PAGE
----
Hamilton storm sets snowfall record for Dec. 14

Hamilton is cleaning up after a winter storm blanketed the city in snow on Saturday.

But Saturday's tally pales in comparison to big December blizzards of yore

Crews began to clear roads and sidewalks in downtown Hamilton on Saturday morning as the first big snowstorm of the season hit the city. (Cory Ruf/CBC)

Hamilton is cleaning up after a winter storm blanketed the city in snow on Saturday. 

Environment Canada says the city received 18 to 20 cm of snow, while parts of Burlington and Oakville received well over 20 cm. 

Though it wasn’t momentous by winter storm standards, Saturday’s snowfall did set a record for Hamilton.

The monitoring station at the Hamilton International Airport measured 18 cm of snow for the day. The previous record for that station, which opened in 1959, for Dec. 14 was 9 cm, recorded on that day in 2001.

The city also received around 15 cm of snow on Dec. 14, 1951, records show. 

But Saturday’s snowstorm pales in comparison to December blizzards of the past. For example, on Dec. 23, 1969, a pre-Christmas deluge blasted Hamilton with 35.6 cm of snow, nearly double Saturday’s total.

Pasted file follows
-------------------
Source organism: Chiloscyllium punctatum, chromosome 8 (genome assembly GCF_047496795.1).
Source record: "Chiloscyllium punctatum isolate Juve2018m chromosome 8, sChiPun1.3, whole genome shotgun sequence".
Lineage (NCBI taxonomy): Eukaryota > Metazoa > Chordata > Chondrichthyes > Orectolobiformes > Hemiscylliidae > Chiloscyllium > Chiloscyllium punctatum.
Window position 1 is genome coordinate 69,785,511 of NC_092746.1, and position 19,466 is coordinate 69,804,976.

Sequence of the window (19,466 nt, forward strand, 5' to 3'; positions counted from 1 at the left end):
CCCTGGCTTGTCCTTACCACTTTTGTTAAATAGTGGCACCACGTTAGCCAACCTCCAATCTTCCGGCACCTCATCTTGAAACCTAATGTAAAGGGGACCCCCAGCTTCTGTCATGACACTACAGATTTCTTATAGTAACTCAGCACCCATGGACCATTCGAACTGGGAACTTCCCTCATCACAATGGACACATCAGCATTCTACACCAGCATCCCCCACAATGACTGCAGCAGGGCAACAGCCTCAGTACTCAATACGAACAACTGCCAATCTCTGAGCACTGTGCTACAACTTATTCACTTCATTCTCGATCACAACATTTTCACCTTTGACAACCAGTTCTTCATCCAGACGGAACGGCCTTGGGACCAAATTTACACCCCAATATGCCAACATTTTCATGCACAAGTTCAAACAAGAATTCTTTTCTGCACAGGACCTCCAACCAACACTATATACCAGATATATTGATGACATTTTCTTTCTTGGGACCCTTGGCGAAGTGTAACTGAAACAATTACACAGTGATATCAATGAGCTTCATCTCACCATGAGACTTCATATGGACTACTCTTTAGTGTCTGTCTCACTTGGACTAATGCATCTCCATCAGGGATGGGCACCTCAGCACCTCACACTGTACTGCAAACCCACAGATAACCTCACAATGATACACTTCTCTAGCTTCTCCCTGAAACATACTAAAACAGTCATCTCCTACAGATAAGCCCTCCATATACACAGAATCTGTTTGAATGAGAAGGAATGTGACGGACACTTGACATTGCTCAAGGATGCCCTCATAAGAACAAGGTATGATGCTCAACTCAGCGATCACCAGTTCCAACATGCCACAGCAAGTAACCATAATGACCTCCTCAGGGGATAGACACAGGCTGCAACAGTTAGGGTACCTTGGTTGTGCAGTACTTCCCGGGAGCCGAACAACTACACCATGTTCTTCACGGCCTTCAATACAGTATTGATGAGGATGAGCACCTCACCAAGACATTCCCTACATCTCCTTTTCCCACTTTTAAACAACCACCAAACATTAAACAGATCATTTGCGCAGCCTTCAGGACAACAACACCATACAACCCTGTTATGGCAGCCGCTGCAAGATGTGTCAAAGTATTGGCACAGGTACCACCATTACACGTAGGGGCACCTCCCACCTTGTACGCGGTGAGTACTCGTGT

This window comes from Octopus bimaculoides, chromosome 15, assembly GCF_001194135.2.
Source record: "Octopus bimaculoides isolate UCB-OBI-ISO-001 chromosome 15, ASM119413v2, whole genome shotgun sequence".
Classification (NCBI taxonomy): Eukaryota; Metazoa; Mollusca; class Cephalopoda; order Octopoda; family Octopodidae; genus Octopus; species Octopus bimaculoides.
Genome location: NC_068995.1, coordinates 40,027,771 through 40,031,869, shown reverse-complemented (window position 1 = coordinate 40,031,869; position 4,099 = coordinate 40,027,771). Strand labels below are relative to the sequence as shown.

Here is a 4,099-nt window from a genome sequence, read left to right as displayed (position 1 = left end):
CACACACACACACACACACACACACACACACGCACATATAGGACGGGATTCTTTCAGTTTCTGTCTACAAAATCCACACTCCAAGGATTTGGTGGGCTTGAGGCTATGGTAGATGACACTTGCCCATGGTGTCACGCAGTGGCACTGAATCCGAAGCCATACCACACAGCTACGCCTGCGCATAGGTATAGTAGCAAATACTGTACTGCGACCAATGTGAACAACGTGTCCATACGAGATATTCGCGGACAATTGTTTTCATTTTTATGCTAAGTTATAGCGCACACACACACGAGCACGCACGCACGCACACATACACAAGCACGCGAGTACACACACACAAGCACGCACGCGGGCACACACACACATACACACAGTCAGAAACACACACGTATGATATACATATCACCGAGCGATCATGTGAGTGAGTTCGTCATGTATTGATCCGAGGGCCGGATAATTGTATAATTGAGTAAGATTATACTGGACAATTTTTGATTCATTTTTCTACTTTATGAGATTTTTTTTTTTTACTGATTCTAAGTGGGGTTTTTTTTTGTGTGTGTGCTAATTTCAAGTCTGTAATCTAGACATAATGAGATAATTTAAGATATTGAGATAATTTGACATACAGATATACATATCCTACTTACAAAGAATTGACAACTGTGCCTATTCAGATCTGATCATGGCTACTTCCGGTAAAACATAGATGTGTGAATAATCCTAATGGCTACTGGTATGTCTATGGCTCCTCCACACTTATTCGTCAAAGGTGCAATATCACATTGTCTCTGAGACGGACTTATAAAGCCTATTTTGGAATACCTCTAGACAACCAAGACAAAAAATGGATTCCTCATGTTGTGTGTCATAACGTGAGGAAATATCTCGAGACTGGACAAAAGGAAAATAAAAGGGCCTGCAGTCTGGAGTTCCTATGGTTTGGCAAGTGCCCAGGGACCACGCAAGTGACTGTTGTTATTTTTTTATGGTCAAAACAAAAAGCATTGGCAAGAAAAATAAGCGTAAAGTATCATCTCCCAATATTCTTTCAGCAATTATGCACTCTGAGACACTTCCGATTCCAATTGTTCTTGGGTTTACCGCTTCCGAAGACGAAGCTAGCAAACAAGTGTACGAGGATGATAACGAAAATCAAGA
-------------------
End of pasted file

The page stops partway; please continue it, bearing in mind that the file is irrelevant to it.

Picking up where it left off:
“The odds aren't bad when you have a snowstorm — if you only have three big ones in a year — that it could break a record for a given day,” said Mark Schuster, a meteorologist with Environment Canada. 

More snow is in the forecast for Sunday. Environment Canada expects a few flurries in the afternoon, but ending in the evening. The expected low for Sunday night is -13 C.

A mix of sun and cloud is in the forecast for Monday, with a 30-per-cent chance of flurries in the afternoon. The expected high for the day is -8 C.

'Ridiculous' number of car accidents

Saturday's storm caused headaches for motorists across the province. 

This weekend, Woodford said, there have been more than 1,000 collisions on OPP-monitored roads in southern Ontario. Most of those incidents involved a single vehicle sliding off the road or into a guardrail.

"People are just driving too fast," Woodford said. "It's just ridiculous." 


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